Competing in bunch sprints at the Tour de France can be a frenzied way to earn a living, but Marcel Kittel (Etixx-QuickStep) is normally one of the most composed practitioners of the art. The German couldn't hide his frustration on crossing the line in fifth place on stage 14 in Villars-Les-Dombes on Saturday, however, raising an arm in protest at Mark Cavendish's winning sprint.
After nigh on six hours of chugging into a block headwind on the road from Montélimar, the quietest stage of this year's Tour to date was shaken from its torpor by a fiercely-contested bunch sprint. With an arduous final week in the Alps to come, this was the last guaranteed opportunity for the fast men before the Champs-Élysées and there was desperation in the air.
Well-piloted by his Etixx-QuickStep team, Kittel hit the front as the finishing straight bent slightly to the right in the final 200 metres, but Cavendish was locked on his wheel, and he was overtaken within sight of the line.
Whether Kittel could have mustered the speed to overhaul Cavendish from that position is debatable, but he was clearly aggrieved by the Manxman's deviation into his path. With 50 metres to go, Kittel was already freewheeling, his arm outstretched in complaint.
For Cavendish, the bouquet and the plaudits as he claimed the fourth win of what has become something of a comeback Tour. For Kittel, a moment's introspection inside his team bus and then a measured expression of his anger in both German and English for the reporters who waited outside.
"I started my sprint at 250 or 220 metres to go, at the bottom of the right-hand turn, and once I was in front, I saw Cavendish coming by and as soon as he passed me he went to the right, I had to brake to avoid a crash and that was it," Kittel said as he soft-pedalled on his turbo-trainer.
"That move definitely influenced the result of today. It's not up to me to decide what should happen now."
By that point, the race jury had already confirmed Cavendish as the winner, finding no fault in his manoeuvre in the finishing straight. Indeed, Cavendish said later that when Kittel tapped him on the back beyond the finish line, he assumed it was to offer his congratulations.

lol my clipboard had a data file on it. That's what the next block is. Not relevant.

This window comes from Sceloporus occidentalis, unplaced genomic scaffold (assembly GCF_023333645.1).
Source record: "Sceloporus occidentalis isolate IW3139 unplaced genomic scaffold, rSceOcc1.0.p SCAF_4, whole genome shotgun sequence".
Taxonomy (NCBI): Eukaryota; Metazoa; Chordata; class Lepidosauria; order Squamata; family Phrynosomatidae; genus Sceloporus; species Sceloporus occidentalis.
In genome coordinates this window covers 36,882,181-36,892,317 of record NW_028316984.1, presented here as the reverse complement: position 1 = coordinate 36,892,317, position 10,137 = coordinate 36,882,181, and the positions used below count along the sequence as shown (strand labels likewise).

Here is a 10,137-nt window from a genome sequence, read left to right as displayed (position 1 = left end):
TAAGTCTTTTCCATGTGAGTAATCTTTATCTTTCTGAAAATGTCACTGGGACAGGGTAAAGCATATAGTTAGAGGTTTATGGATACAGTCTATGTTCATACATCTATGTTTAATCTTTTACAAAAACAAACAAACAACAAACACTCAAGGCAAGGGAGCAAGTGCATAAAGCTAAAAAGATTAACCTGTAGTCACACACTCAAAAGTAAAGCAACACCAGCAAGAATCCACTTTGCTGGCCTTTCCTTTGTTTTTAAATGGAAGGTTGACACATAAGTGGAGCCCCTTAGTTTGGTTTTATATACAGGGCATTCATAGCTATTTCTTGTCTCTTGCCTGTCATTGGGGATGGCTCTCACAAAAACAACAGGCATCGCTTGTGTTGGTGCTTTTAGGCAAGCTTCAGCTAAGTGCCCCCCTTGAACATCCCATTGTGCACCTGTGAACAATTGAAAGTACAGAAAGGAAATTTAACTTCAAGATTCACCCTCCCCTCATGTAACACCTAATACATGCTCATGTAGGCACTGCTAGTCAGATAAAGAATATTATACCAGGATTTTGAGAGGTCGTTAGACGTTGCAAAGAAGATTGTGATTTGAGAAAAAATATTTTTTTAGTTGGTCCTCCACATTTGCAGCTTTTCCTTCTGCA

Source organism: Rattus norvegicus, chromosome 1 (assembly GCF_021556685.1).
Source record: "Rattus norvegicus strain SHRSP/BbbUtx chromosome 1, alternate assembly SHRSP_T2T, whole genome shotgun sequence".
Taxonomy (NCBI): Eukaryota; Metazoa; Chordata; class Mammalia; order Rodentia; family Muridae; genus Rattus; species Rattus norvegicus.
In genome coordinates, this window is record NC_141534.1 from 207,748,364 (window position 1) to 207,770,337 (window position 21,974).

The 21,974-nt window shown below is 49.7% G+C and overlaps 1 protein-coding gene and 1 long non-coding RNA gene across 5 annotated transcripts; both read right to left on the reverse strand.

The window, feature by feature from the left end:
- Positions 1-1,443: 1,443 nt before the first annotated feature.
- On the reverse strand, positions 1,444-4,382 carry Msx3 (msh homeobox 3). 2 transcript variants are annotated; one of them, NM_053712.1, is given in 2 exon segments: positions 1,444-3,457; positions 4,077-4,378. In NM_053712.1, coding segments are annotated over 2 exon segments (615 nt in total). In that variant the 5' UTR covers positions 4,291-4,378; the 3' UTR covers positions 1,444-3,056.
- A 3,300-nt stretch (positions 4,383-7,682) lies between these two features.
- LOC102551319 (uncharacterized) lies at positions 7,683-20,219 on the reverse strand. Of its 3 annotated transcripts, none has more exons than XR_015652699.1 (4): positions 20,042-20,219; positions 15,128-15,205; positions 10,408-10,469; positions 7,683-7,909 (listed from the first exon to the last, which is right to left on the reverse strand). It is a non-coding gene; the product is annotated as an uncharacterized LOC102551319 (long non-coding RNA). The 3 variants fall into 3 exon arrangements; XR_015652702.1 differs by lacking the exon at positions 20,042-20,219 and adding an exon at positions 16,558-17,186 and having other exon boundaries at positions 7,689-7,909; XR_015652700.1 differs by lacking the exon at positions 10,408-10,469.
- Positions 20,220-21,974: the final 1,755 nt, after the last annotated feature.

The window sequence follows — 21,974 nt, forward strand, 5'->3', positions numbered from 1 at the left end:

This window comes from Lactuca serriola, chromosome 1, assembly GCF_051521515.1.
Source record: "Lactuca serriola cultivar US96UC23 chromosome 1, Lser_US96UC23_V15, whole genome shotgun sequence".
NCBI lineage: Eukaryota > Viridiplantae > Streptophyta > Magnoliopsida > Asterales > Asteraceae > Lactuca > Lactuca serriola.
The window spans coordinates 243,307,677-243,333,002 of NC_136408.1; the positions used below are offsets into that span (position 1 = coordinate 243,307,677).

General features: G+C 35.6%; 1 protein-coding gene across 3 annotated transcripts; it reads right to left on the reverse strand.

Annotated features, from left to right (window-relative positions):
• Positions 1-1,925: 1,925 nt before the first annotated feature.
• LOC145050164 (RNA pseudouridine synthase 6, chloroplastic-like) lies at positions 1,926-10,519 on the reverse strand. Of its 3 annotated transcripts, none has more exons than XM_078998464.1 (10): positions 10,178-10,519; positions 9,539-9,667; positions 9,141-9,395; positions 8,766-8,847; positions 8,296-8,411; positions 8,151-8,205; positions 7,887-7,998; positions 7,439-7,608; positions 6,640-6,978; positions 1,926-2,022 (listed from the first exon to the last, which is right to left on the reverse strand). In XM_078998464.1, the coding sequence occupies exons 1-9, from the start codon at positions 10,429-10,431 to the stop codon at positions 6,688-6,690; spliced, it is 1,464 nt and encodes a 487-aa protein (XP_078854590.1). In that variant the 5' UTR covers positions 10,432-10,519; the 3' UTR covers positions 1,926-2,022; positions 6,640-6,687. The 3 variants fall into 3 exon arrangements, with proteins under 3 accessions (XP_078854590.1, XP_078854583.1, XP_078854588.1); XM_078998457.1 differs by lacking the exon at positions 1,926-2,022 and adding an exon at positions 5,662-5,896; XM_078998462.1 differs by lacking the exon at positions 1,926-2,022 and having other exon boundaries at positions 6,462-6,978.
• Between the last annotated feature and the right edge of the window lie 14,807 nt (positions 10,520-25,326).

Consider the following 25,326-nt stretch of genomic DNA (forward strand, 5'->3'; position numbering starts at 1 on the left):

"What happened, happened. In the end my opinion is not important as long as the jury doesn't take a decision," Kittel said. "It is what it is. All I can say is that I think that the result we have on paper is not what it normally would be. And of course I'm very disappointed."
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After a torrid 2015 campaign, Kittel has enjoyed a renaissance this year in the colours of Etixx-QuickStep, and the general belief coming into this Tour was that he would pick up where he left off when he landed four stages in both 2013 and 2014. Victory in Limoges on stage 4 notwithstanding, this has been a Tour replete with frustration for Kittel, and he drew little consolation from his belief that his form is in crescendo.
"I definitely had good sprinting legs," he said. "But in the end it's not important. My team did a really good job of leading me out and controlling the race. I'm very proud of that, but unfortunately we didn't get the result we wanted, and it's one of the last sprints now."
Kittel has won on each of his previous two visits to the Champs-Élysées, and his 2013 victory denied Cavendish a fifth consecutive triumph on the old avenue. Next Sunday, he might find himself battling against Cavendish once more, this time seeking to deny him a fifth win on this very Tour.
A television reporter arriving late to the media scrum at the Etixx-QuickStep bus, meanwhile, proffered a microphone and asked Kittel if he would have changed anything about his own sprint. "I cannot answer that question. I would not do anything different," he said quietly. "You should ask someone else."